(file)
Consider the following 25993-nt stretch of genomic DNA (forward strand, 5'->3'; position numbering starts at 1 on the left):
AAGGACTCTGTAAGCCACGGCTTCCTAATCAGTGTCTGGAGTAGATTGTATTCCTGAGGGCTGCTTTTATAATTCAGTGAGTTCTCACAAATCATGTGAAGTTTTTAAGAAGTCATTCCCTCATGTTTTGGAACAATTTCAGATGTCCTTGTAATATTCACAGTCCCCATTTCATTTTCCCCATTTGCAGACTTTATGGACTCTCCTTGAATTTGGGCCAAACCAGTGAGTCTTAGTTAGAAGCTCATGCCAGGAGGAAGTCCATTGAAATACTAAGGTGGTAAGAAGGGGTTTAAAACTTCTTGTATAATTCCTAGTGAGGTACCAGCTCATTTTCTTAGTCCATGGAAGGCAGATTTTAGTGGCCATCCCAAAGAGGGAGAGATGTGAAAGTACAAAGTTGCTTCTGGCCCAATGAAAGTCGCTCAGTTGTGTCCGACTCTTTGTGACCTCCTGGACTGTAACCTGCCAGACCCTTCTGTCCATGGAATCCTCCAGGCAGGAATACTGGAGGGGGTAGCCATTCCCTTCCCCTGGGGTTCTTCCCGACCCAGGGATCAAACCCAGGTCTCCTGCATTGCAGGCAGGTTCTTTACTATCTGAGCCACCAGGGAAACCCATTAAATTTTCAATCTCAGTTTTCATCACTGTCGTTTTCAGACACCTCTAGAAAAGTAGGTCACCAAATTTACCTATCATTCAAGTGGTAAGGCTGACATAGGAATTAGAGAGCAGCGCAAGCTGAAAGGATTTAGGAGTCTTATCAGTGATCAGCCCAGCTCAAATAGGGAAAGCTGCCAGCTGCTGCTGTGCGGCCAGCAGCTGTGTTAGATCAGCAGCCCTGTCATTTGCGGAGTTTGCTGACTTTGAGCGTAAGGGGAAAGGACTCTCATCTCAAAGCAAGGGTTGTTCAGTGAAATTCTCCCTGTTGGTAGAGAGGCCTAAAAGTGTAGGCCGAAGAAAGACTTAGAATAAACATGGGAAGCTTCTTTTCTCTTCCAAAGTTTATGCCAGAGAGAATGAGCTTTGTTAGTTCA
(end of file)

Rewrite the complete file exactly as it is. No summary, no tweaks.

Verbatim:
Consider the following 25993-nt stretch of genomic DNA (forward strand, 5'->3'; position numbering starts at 1 on the left):
AAGGACTCTGTAAGCCACGGCTTCCTAATCAGTGTCTGGAGTAGATTGTATTCCTGAGGGCTGCTTTTATAATTCAGTGAGTTCTCACAAATCATGTGAAGTTTTTAAGAAGTCATTCCCTCATGTTTTGGAACAATTTCAGATGTCCTTGTAATATTCACAGTCCCCATTTCATTTTCCCCATTTGCAGACTTTATGGACTCTCCTTGAATTTGGGCCAAACCAGTGAGTCTTAGTTAGAAGCTCATGCCAGGAGGAAGTCCATTGAAATACTAAGGTGGTAAGAAGGGGTTTAAAACTTCTTGTATAATTCCTAGTGAGGTACCAGCTCATTTTCTTAGTCCATGGAAGGCAGATTTTAGTGGCCATCCCAAAGAGGGAGAGATGTGAAAGTACAAAGTTGCTTCTGGCCCAATGAAAGTCGCTCAGTTGTGTCCGACTCTTTGTGACCTCCTGGACTGTAACCTGCCAGACCCTTCTGTCCATGGAATCCTCCAGGCAGGAATACTGGAGGGGGTAGCCATTCCCTTCCCCTGGGGTTCTTCCCGACCCAGGGATCAAACCCAGGTCTCCTGCATTGCAGGCAGGTTCTTTACTATCTGAGCCACCAGGGAAACCCATTAAATTTTCAATCTCAGTTTTCATCACTGTCGTTTTCAGACACCTCTAGAAAAGTAGGTCACCAAATTTACCTATCATTCAAGTGGTAAGGCTGACATAGGAATTAGAGAGCAGCGCAAGCTGAAAGGATTTAGGAGTCTTATCAGTGATCAGCCCAGCTCAAATAGGGAAAGCTGCCAGCTGCTGCTGTGCGGCCAGCAGCTGTGTTAGATCAGCAGCCCTGTCATTTGCGGAGTTTGCTGACTTTGAGCGTAAGGGGAAAGGACTCTCATCTCAAAGCAAGGGTTGTTCAGTGAAATTCTCCCTGTTGGTAGAGAGGCCTAAAAGTGTAGGCCGAAGAAAGACTTAGAATAAACATGGGAAGCTTCTTTTCTCTTCCAAAGTTTATGCCAGAGAGAATGAGCTTTGTTAGTTCA